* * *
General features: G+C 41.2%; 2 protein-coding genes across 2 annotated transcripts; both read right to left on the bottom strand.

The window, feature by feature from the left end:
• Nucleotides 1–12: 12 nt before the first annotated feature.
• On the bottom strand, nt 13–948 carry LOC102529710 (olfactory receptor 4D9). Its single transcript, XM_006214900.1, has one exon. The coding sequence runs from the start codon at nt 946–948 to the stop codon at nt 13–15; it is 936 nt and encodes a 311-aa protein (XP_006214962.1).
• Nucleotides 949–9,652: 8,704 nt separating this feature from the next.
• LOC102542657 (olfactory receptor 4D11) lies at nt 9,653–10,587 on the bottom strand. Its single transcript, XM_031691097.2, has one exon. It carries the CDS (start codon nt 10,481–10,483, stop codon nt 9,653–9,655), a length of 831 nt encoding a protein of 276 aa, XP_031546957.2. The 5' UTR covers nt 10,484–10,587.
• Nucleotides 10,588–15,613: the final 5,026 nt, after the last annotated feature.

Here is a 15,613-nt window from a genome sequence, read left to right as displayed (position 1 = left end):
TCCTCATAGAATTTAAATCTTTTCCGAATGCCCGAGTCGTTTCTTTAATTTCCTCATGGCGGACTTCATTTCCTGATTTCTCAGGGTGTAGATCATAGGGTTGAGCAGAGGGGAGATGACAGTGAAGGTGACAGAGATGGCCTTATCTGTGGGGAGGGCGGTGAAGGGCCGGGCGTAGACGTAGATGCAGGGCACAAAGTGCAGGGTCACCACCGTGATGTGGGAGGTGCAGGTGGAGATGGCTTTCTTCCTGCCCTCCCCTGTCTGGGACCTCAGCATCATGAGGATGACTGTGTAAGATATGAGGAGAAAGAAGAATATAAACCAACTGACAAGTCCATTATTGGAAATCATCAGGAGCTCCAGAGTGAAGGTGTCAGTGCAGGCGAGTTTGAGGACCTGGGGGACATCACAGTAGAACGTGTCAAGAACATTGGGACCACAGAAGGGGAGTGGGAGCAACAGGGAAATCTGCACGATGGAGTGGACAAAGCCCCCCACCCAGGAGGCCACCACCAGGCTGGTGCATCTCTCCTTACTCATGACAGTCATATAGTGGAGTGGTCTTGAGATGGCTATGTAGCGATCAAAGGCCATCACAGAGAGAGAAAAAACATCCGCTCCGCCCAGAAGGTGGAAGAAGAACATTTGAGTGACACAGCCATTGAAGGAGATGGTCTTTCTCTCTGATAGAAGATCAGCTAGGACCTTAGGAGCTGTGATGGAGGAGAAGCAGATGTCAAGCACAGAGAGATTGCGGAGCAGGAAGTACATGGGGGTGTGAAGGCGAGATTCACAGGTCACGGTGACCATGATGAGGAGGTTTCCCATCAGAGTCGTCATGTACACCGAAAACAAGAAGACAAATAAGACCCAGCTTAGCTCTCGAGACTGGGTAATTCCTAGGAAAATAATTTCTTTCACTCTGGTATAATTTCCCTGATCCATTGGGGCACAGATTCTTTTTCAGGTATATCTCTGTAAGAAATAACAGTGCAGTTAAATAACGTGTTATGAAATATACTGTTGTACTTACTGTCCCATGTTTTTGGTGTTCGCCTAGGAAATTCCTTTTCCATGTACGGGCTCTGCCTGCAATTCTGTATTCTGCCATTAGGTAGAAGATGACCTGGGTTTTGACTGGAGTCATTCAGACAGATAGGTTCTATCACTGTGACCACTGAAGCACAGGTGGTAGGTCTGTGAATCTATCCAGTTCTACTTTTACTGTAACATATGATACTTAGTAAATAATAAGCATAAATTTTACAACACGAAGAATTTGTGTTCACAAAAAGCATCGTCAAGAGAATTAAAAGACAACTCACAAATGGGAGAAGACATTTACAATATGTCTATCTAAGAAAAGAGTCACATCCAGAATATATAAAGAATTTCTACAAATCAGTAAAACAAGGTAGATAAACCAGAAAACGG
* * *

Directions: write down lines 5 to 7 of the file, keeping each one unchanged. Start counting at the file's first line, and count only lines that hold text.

• Nucleotides 949–9,652: 8,704 nt separating this feature from the next.
• LOC102542657 (olfactory receptor 4D11) lies at nt 9,653–10,587 on the bottom strand. Its single transcript, XM_031691097.2, has one exon. It carries the CDS (start codon nt 10,481–10,483, stop codon nt 9,653–9,655), a length of 831 nt encoding a protein of 276 aa, XP_031546957.2. The 5' UTR covers nt 10,484–10,587.
• Nucleotides 10,588–15,613: the final 5,026 nt, after the last annotated feature.